-The SACD version is available as an import. It contains the album in both stereo and 5.1 surround sound SACD. The second disc contains video material in PAL format, which means you will not be able to watch it on most DVD players because of PAL/NTSC incompatibility.
-The domestic version from Rhino/Atlantic contains the CD in stereo. The second disc is a DVD with complete album in 5.1 Dolby Surround and DTS plus video content viewable on any domestic DVD player
-The third version is also an import and is also SACD. It's the same as the first description but the video is in NTSC and viewable on any domestic DVD player.
The new stereo masters for all versions are new re-mixes and are the same for all versions. The only difference is the encoding (i.e. SACD/DSD or DTS/Dolby).
The SACD versions are imports and are more expensive. They are released through EMI since they handle the UK recordings and they support the SACD format
The DTS/Dolby versions are released through Atlantic via Rhino. They do not support the SACD format and the domestic versions, to some, sound a little different. Since this is very subjective because everyone listens to music differently you have to figure out which one is right for you and how much are you willing to spend.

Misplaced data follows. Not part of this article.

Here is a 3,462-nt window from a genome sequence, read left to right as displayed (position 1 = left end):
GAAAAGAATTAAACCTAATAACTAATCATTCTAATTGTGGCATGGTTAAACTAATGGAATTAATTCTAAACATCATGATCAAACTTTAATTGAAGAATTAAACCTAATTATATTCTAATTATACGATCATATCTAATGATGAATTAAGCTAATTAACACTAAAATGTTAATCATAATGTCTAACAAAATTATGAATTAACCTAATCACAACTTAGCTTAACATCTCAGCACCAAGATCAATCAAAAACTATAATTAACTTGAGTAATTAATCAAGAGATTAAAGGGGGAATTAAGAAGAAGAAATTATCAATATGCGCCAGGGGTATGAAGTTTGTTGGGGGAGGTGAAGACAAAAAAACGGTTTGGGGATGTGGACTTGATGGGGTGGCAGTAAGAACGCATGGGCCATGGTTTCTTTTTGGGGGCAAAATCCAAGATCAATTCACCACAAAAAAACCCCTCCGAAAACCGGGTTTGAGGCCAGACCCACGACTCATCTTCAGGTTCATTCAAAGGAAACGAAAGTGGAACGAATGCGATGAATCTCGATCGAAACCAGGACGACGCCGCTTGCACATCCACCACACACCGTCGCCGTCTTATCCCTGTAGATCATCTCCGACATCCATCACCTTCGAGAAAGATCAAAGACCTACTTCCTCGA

It is my opinion that both sound about the same and since I like to save money like a majority of other people I got the domestic version of "A Trick Of The Tail" and it sounds great in both stereo and surround. The best thing about the surround sound is that the music envelops you without destroying the feel of the stereo version. "Entangled" "Ripples" and "Mad Man Moon" are well complimented by the mix.
SACD was invented by Sony to compete with DVD-Audio, Dolby, and DTS. With SACD one has to buy a player capable of decoding SACD and you need a receiver/amp with the necessary 6 inputs and outputs from player to receiver, to speakers (DVD-Audio is similar). Most SACD's on the market are not surround so all you have to do is just plug the player into your existing system. Other SACD's are hybrids meaning that there is a layer of regular audio and the SACD information on the same discs. The downside is that most people who have surround sound systems had them before SACD or can't afford or justify the added expense of buying another system.
Dolby 5.1 and DTS audio are sent through a fiber optic cable to the surround sound amp and is digital as opposed to the SACD/DVD-A analogue connection. It is also the standard for most `theater-in-a-box" surround systems and any DVD player.
So if you already have a SACD surround set up get the SACD version. Everybody else get the domestic.
16 of 18 people found the following review helpful
3.0 out of 5 stars Verrry different -- be warned,
Amazon Verified Purchase(What's this?)